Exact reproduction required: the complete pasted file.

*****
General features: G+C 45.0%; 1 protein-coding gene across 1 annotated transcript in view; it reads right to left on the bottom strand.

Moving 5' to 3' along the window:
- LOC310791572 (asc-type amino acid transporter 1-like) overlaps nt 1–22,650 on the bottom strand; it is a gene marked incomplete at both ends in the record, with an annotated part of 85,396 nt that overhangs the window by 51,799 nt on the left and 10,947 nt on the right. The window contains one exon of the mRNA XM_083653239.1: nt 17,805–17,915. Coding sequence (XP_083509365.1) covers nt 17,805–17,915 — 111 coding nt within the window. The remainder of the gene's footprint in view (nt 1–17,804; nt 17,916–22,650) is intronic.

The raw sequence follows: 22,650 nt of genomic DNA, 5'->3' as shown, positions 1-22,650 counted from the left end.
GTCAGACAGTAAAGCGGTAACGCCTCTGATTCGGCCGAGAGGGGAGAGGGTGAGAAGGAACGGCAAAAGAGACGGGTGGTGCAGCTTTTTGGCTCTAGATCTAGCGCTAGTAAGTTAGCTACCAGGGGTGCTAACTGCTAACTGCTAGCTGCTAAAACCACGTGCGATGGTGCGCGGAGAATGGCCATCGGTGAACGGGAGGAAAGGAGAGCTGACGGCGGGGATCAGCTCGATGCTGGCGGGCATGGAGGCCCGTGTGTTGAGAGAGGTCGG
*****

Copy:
General features: G+C 45.0%; 1 protein-coding gene across 1 annotated transcript in view; it reads right to left on the bottom strand.

Moving 5' to 3' along the window:
- LOC310791572 (asc-type amino acid transporter 1-like) overlaps nt 1–22,650 on the bottom strand; it is a gene marked incomplete at both ends in the record, with an annotated part of 85,396 nt that overhangs the window by 51,799 nt on the left and 10,947 nt on the right. The window contains one exon of the mRNA XM_083653239.1: nt 17,805–17,915. Coding sequence (XP_083509365.1) covers nt 17,805–17,915 — 111 coding nt within the window. The remainder of the gene's footprint in view (nt 1–17,804; nt 17,916–22,650) is intronic.

The raw sequence follows: 22,650 nt of genomic DNA, 5'->3' as shown, positions 1-22,650 counted from the left end.
GTCAGACAGTAAAGCGGTAACGCCTCTGATTCGGCCGAGAGGGGAGAGGGTGAGAAGGAACGGCAAAAGAGACGGGTGGTGCAGCTTTTTGGCTCTAGATCTAGCGCTAGTAAGTTAGCTACCAGGGGTGCTAACTGCTAACTGCTAGCTGCTAAAACCACGTGCGATGGTGCGCGGAGAATGGCCATCGGTGAACGGGAGGAAAGGAGAGCTGACGGCGGGGATCAGCTCGATGCTGGCGGGCATGGAGGCCCGTGTGTTGAGAGAGGTCGG